The gap you have created between the two pieces is called the kerf. The way to make this smooth and even is to move the torch in a smooth and even manner. The reason I like the guide is that I know that I'm on my mark, and I can still check on my kerf. If I'm moving way too slow, the slag will fill back into my cut. If I'm moving way too fast, the cut won't go all the way through. It's nice to travel with the torch tilted a little ahead of your cut, so the leading edge of the flame will preheat the cut a bit, but in line with your cut so that there isn't any unwanted beveling. The hottest part of the flame is the short points of the blue white flame--that is the part that should be riding along the surface of the steel.

The best advice I've gotten most frequently is to be comfortable. This sounds kind of silly, especially if you're cramped into some awkward hole cutting upside down or some kind of nonsense, but it works best. Try and cut from a position that you can move your cutting arm freely, without having to support its weight--maybe prop it with your free arm, or slide it along some surface. If you're pivoting on your elbow, remember that this is an arc movement, and you may have to fight yourself to get a straight cut. When preheating, you can determine how far you can make a cut before having to stop and re-adjust your position, and also see how stable and straight your arm motion is before you start. The less you have to think about where your arm is, and how heavy it's getting, and when is the cut ever going to end, the more you can think about cutting.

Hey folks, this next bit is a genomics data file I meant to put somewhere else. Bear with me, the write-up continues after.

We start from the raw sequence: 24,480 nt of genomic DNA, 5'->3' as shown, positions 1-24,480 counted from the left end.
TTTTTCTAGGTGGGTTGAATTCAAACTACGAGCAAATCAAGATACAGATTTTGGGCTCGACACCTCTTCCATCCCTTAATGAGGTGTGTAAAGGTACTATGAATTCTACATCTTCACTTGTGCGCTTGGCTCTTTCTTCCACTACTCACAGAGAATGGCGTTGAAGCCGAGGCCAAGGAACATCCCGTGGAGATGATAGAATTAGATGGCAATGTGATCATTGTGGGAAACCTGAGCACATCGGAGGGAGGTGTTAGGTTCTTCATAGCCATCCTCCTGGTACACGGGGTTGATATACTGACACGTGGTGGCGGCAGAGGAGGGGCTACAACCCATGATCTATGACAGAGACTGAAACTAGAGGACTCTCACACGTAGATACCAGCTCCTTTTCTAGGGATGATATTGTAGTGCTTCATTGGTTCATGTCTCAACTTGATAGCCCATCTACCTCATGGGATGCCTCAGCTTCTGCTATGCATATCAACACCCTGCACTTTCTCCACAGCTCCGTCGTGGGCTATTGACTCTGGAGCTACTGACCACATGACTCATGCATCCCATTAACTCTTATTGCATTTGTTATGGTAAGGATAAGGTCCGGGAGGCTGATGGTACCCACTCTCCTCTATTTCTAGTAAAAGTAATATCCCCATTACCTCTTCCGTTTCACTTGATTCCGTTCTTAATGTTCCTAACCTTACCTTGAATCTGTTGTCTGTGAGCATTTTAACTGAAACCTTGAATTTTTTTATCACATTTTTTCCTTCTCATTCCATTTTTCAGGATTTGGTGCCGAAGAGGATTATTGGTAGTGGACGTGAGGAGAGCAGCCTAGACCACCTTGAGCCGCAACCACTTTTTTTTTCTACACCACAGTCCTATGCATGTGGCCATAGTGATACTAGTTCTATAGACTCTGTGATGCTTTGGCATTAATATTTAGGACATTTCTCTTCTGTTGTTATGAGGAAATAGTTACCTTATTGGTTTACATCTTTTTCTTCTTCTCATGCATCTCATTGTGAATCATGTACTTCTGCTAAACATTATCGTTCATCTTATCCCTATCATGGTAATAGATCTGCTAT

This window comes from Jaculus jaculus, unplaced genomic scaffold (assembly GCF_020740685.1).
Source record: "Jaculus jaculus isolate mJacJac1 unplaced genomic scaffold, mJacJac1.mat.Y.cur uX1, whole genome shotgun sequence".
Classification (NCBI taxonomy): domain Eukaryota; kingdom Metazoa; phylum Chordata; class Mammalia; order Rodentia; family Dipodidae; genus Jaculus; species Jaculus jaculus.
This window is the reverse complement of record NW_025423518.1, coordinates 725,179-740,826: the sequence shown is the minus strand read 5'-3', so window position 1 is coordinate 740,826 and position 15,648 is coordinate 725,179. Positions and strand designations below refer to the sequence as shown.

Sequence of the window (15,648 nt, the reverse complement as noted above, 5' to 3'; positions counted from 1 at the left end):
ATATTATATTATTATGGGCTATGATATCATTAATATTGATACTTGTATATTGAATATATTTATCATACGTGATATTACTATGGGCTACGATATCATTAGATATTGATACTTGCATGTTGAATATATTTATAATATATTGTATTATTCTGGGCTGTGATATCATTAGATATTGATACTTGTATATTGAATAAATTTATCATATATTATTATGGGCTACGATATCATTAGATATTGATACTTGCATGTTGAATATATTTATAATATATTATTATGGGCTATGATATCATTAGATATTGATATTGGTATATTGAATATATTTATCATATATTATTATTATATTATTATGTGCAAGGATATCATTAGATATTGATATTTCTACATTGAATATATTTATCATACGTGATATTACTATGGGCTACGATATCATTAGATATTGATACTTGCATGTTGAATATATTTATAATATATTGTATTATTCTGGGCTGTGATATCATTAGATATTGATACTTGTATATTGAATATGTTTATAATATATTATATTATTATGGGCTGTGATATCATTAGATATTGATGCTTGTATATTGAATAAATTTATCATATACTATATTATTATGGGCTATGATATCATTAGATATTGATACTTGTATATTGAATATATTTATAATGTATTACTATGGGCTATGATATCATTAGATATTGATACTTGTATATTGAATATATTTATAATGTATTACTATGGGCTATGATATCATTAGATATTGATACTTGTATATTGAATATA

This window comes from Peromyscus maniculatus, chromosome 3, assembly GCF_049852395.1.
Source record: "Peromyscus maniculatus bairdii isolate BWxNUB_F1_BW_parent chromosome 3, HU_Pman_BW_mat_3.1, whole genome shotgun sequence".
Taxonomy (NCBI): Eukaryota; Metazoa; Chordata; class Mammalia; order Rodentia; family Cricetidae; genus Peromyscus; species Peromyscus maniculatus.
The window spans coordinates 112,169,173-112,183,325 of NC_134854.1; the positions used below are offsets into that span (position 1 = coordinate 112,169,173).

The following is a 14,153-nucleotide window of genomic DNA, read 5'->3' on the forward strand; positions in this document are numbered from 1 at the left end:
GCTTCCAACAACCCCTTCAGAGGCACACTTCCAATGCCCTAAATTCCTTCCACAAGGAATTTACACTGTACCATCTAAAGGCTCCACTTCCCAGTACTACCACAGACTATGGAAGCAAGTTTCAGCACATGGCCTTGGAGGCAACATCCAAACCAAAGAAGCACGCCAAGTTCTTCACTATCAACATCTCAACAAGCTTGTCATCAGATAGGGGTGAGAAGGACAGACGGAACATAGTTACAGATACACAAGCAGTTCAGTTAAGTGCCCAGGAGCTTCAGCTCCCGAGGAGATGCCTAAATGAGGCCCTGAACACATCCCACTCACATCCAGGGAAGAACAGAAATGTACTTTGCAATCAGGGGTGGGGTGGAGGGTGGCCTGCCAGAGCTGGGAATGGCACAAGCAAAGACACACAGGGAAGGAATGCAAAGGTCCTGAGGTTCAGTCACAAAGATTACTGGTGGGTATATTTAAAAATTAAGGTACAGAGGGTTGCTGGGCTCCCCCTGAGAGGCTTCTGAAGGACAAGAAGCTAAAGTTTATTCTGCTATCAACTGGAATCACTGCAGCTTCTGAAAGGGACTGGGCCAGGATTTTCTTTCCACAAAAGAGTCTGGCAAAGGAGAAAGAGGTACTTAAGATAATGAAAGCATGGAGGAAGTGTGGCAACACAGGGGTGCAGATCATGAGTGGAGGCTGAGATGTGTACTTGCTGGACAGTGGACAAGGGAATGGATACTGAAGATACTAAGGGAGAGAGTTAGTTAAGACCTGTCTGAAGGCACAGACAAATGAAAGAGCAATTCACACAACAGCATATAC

Once your about done with the cut, hopefully you've thought about where the piece or the scrap is going to fall. My advice is: not on your toes or on someone else. Either clamp it to something or have a clamp on it tied to something. Even if it's the most beautiful cut known to ironworker-kind, you're still going to look stupid hobbling around after needlessly dropping some steel on yourself.

That's all I could think of at the moment. I think I'll add bending later, if not on another page. If you've got any additional advice or any more questions, e-mail. jeanne@ironworking.com